“Trust is the glue of life. It is the most important ingredient in effective communication. It is the basic principle that holds all relationships together.”
I recently spoke with a mom who struggles with trust issues.
Her son, Kyle, is in his early twenties. Kyle is currently ending his treatment program due to his use of meth. Kyle has had multiple relapses, which irritates his mother.
Last spring, Kyle decided not to use meth anymore. After all the problems he went through, Kyle felt ready to stop using drugs. Also, he was talking about getting a job and going back to school.
Then one night he asked his mother if he could use the car to visit his friends. She was hesitant, but he was getting along so well that she agreed. Kyle came home on time and was sober. Kyle then asked to go out with his friends the following weekend and it worked again. The next week he wanted to visit an old friend from his high school. His mother gave her confidence that he was finally in a stable place, so she said yes.
He didn’t come home that night. And when he came home the next day, Kyle’s mother found out that he was on methamphetamine again. She was very depressed. She didn’t want to see her son back down that road.
After several more outbreaks of drug use, Kyle agreed to go to an inpatient program. Now Kyle is ready to take the next step. His mother is again insecure about Kyle’s future and wonders if Kyle will stick to his recovery plan.
Can you empathize?
Has your child experienced the beginning and end of recovery?
Sending a son or daughter to therapy can be a huge relief.
You can get out of the long and chaotic road of not being able to trust your son or daughter.
It’s an important milestone when your son or daughter is ready to ask for help.
Still, like Kyle, there will be an inevitable day when your child finishes rehab. Your anxiety may start to get the better of you as the day approaches.
The thought of a child returning to drug use can be anxious and stressful.
So how can trust be regained after many disappointments in the past? Remember that your child needs to earn your trust. Often they do, but not immediately.
“As soon as you believe in yourself, you know how to live.” ~ Johann Wolfgang von Goethe
As a parent, you can help in the process of rebuilding trust.
Here are five things to consider to get your relationship back on track with your child.
Please be patient.
Restoring trust takes time. Consider being skeptical about what your child is doing during her first year, or at least the first few months. Seeing your child doing well restores your confidence. Don’t assume that trust can be built overnight. It may take months of positive behavior before you can trust your child again. Be patient with the process. Your child is learning to trust himself again.
Keep the lines of communication open.
Spend time with your child and have open conversations. Sharing information in a kind and caring way opens the door to doing the same. Proactive communication supports the process of change. For each person, recovery looks different. You can ask your child what they can do if it seems appropriate for your situation. Use open-ended questions to weaken your defenses.
Let your child take the lead.
It may be tempting to try to manage your child’s recovery, but now is the time to step back and let your child take the lead. Do your best not to ask your son or daughter whether they went to the meeting or another invasive question about their recovery. I hope you have found something.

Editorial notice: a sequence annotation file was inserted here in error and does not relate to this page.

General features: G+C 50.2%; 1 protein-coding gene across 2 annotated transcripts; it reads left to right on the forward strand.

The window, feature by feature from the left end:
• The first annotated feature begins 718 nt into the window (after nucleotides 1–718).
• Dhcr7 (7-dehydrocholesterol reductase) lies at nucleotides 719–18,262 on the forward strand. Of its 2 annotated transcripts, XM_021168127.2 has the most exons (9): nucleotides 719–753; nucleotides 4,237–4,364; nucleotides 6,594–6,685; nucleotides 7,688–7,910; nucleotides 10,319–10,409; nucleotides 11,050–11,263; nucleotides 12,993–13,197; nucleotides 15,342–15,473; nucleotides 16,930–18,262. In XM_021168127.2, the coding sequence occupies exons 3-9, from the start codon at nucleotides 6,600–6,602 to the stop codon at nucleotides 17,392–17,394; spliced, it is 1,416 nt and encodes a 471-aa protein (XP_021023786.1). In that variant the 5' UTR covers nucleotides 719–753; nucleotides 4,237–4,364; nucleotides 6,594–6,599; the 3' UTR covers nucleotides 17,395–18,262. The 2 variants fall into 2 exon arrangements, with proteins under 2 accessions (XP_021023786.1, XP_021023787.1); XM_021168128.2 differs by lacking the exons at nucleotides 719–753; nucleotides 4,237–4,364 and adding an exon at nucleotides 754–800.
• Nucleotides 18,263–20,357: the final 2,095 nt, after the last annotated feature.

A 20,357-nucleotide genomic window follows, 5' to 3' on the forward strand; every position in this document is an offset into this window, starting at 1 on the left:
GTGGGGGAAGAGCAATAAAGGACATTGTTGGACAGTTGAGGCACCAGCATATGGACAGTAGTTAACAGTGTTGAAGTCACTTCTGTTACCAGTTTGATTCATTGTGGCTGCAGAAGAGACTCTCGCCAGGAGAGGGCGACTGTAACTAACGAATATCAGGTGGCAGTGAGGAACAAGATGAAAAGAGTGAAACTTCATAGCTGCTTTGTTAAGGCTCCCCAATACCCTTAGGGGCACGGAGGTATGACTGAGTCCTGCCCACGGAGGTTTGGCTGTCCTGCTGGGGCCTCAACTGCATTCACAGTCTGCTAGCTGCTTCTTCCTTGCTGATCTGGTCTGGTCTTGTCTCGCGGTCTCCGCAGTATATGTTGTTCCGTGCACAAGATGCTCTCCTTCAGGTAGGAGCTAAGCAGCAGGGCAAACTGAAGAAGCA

Let them know you trust them to make sound decisions. That way, your son or daughter is more likely to live up to your expectations.
Remind yourself that past lies and other harmful actions have served a purpose. The process of change provides an opportunity for your child to practice integrity. As long as you see the behavior that feels right for you, your child is likely to remain trustworthy.
Carol Bennett, in her article, “Rebuilding Trust in the Recovery Process” Developed an acronym for family and friends
As your loved one’s recovery process intensifies, they should experience:
C.Reliable = Reliable
aExplainability = Accountable
R.Responsibility = Obligation
D.Reliable = Reliable
“A huge amount of trust is lost through the addiction process,” she said. “card” The acronym stands for trust, and once trust, accountability, responsibility, and credibility become routine occurrences, trust can start to recover again. ”
Again, this is a time consuming process.
Don’t expect perfection.
With any change there are many starts and stops. Hopefully, the treatment your child has gone through has prepared them to embrace change. Still, everyone makes mistakes. If your child makes a mistake, help them get back on track as soon as possible. If your child is making an effort, appreciate their effort,
we are all human. Your child must make mistakes from time to time. With time and effort, things should start to go smoothly. The road is not straight, but you can build trust with your child.
Make sure your child is doing well.
Trust is built when you see a series of positive actions. Research shows that acknowledging a positive behavior makes it more likely to happen again. Observe your child’s well-being. They took a big step that changed their lives. Supporting their actions in the form of words or rewards can go a long way in keeping them on the road to recovery. Your child needs you now more than ever. As your positive momentum builds, so does your confidence in your son or daughter.
After being sober for four months, Kyle is doing well. He and his mom were always close and talked often. Their trust in each other continues to grow. They both see the light at the end of a dark tunnel.
This article was updated in March 2023.
Access research-based resources Helps support children in kind and caring ways that lead to change.